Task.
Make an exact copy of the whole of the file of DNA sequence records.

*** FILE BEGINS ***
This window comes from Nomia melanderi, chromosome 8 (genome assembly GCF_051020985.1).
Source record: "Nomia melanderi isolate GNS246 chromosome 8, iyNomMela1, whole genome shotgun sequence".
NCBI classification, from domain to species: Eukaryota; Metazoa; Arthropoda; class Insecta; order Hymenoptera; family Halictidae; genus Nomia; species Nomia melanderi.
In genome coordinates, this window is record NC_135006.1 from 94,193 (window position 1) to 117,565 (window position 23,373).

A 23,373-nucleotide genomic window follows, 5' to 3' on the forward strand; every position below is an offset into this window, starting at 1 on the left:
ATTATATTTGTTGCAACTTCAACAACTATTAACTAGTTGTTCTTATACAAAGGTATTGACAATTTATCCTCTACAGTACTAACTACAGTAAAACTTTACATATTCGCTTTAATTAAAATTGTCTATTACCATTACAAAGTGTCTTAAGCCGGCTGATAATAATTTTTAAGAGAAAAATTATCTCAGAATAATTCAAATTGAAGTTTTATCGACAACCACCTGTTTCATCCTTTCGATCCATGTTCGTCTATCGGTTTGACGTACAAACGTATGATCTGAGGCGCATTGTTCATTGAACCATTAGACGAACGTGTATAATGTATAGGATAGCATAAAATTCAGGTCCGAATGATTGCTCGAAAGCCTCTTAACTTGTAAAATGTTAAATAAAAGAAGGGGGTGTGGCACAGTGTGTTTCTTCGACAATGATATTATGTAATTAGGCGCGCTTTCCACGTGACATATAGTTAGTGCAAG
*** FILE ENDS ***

This window comes from Nomia melanderi, chromosome 8 (genome assembly GCF_051020985.1).
Source record: "Nomia melanderi isolate GNS246 chromosome 8, iyNomMela1, whole genome shotgun sequence".
NCBI classification, from domain to species: Eukaryota; Metazoa; Arthropoda; class Insecta; order Hymenoptera; family Halictidae; genus Nomia; species Nomia melanderi.
In genome coordinates, this window is record NC_135006.1 from 94,193 (window position 1) to 117,565 (window position 23,373).

A 23,373-nucleotide genomic window follows, 5' to 3' on the forward strand; every position below is an offset into this window, starting at 1 on the left:
ATTATATTTGTTGCAACTTCAACAACTATTAACTAGTTGTTCTTATACAAAGGTATTGACAATTTATCCTCTACAGTACTAACTACAGTAAAACTTTACATATTCGCTTTAATTAAAATTGTCTATTACCATTACAAAGTGTCTTAAGCCGGCTGATAATAATTTTTAAGAGAAAAATTATCTCAGAATAATTCAAATTGAAGTTTTATCGACAACCACCTGTTTCATCCTTTCGATCCATGTTCGTCTATCGGTTTGACGTACAAACGTATGATCTGAGGCGCATTGTTCATTGAACCATTAGACGAACGTGTATAATGTATAGGATAGCATAAAATTCAGGTCCGAATGATTGCTCGAAAGCCTCTTAACTTGTAAAATGTTAAATAAAAGAAGGGGGTGTGGCACAGTGTGTTTCTTCGACAATGATATTATGTAATTAGGCGCGCTTTCCACGTGACATATAGTTAGTGCAAG